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Showing a "light-weight" template to spiders (Googlebot), acceptable?

Is showing a lightweight template against google TOS

     

bigbird

7:27 pm on Jun 18, 2009 (gmt 0)

5+ Year Member



In a scenario a website is using a very graphics, html and advertisement heavy template for all users. Is it acceptable to intercept Googlebot and show the search spider the same exact URL and content but a completely different extremely light-weight template? Sounds black hat, but at the same time there is no malicious intent, just an attempt to improve the googlebot's experience on the site. Right? :)

Is this a bad idea?

davidh6781

8:48 pm on Jun 18, 2009 (gmt 0)

5+ Year Member



from personal trial and error google spiders would figure it out. content for users and content for spiders is risky but its up to if you try it, you may get some top serps but it won't last, google penality is not some thing your domain/ip really needs if its your business.

others may have diff opinions.

bigbird

8:57 pm on Jun 18, 2009 (gmt 0)

5+ Year Member



Yes David, thanks for the reply. I am thinking along the same exact lines; I guess I just wanted someone else to affirm it and get this idea out of my head.

davidh6781

9:38 pm on Jun 18, 2009 (gmt 0)

5+ Year Member



np, its a long time in googles blacklist. do it ethically. it may take time but it pays off.

as you says its heavy imags and advert driven maybe write some artilces about the niche etc. 1 way Inbound links help (PR permitting and niche)

Good luck in the adventure.

leadegroot

12:32 pm on Jun 19, 2009 (gmt 0)

WebmasterWorld Senior Member 10+ Year Member



Well, good design theory should have most of the images in css - so the bandwidth really shouldn't be impacted by a crawler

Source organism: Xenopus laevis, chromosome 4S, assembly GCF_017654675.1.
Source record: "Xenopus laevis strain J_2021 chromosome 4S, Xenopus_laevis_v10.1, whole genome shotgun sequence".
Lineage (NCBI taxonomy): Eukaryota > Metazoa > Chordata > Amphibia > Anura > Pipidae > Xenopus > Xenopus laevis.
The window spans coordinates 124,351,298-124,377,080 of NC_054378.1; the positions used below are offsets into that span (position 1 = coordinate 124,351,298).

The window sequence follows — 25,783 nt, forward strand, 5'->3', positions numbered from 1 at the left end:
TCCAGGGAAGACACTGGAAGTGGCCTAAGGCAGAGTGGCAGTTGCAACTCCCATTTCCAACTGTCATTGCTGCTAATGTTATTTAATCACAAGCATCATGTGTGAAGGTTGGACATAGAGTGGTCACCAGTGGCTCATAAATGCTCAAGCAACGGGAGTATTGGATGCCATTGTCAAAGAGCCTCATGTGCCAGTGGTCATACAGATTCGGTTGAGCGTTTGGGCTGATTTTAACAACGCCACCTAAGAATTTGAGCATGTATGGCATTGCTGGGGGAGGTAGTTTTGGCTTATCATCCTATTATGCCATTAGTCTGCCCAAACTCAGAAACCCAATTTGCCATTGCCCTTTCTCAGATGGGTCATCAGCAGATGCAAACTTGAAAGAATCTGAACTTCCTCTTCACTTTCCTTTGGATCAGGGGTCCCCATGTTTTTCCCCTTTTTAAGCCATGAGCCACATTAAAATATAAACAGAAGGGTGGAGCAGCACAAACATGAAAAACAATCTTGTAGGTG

janharders

12:42 pm on Jun 19, 2009 (gmt 0)

WebmasterWorld Senior Member 5+ Year Member



First of all: why should that be blackhat? If you don't change the content of the page, but say, the HTML, I don't see any unfair advantages here, just bandwidth-savings and possibly server-load (e.g. googlebot does not need the "who's online now?"-sidebar).
That has ethical cloaking all over it, imho. And unless google starts to work with something similar to yahoo's robots-nocontent or start improving their navigation-extraction, I'd be very happy if site-owners wouldn't send the navigation to google. around 20 - 30% of my serps include sites that have one of the keywords I'm looking for in the navigation and the others in the content - but the navigational keyword is not related to the content, so it's just not helping me at all, because, say, a site that has perl content and also has mysql content, does not necessarily have perl + mysql-content, which is what I'm looking for when I search for "perl mysql".

Not saying that google won't hand out penalties for that behaviour, just saying they souldn't, because it's not black hat and it's actually fixing their flaws.

jkovar

12:50 pm on Jun 19, 2009 (gmt 0)

5+ Year Member



Pretty much everything I've read at Google or by people like Matt Cutts, indicates it all comes down to one question,

"Are you trying to deceive anyone ?"

Now since google doesn't display screenshots in SERPs it would seem that there's no deception going on by taking out decoration elements.

However, since Google does display the filesize of a page in SERPs, and showing Google a trimmed down version of the page would alter that number, it could be considered deceptive since the number shown in the SERPs will be much different from what the visitor will actually see.

janharders

12:55 pm on Jun 19, 2009 (gmt 0)

WebmasterWorld Senior Member 5+ Year Member



However, since Google does display the filesize of a page in SERPs, and showing Google a trimmed down version of the page would alter that number, it could be considered deceptive since the number shown in the SERPs will be much different from what the visitor will actually see.

You're right, but on the other hand: what number do they show there? the gzipped version's size googlebot might receive (iirc, they can handle compression) or the uncompressed size? in either way, a browser that does or does not receive a compressed version would have a drastically different amount of data transferred.

jkovar

1:00 pm on Jun 19, 2009 (gmt 0)

5+ Year Member



Actually I stand corrected, Google doesn't appear to show filesizes anymore.

bigbird

3:49 pm on Jun 19, 2009 (gmt 0)

5+ Year Member



Thanks for the replies all. So, it sounds like this is perhaps somewhat "shady" but not necessarily against the terms. I think I am going to experiment with this and report back.
 

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